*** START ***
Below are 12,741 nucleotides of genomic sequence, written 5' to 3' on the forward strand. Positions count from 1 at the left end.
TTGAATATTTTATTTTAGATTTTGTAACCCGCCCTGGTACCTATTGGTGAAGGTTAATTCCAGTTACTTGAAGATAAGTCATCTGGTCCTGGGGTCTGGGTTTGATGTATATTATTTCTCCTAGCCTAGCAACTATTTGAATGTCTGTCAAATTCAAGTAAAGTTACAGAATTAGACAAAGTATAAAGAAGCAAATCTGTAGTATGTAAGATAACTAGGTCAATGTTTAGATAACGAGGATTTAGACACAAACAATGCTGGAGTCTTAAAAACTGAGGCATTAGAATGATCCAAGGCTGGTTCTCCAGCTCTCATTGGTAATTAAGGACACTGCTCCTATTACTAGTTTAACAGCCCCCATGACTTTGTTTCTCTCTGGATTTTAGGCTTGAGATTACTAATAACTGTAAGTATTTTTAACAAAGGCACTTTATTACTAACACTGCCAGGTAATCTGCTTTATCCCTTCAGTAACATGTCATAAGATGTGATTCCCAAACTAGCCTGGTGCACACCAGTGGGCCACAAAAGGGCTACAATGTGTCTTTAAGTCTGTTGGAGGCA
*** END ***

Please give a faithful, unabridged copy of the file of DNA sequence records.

Below are 12,741 nucleotides of genomic sequence, written 5' to 3' on the forward strand. Positions count from 1 at the left end.
TTGAATATTTTATTTTAGATTTTGTAACCCGCCCTGGTACCTATTGGTGAAGGTTAATTCCAGTTACTTGAAGATAAGTCATCTGGTCCTGGGGTCTGGGTTTGATGTATATTATTTCTCCTAGCCTAGCAACTATTTGAATGTCTGTCAAATTCAAGTAAAGTTACAGAATTAGACAAAGTATAAAGAAGCAAATCTGTAGTATGTAAGATAACTAGGTCAATGTTTAGATAACGAGGATTTAGACACAAACAATGCTGGAGTCTTAAAAACTGAGGCATTAGAATGATCCAAGGCTGGTTCTCCAGCTCTCATTGGTAATTAAGGACACTGCTCCTATTACTAGTTTAACAGCCCCCATGACTTTGTTTCTCTCTGGATTTTAGGCTTGAGATTACTAATAACTGTAAGTATTTTTAACAAAGGCACTTTATTACTAACACTGCCAGGTAATCTGCTTTATCCCTTCAGTAACATGTCATAAGATGTGATTCCCAAACTAGCCTGGTGCACACCAGTGGGCCACAAAAGGGCTACAATGTGTCTTTAAGTCTGTTGGAGGCA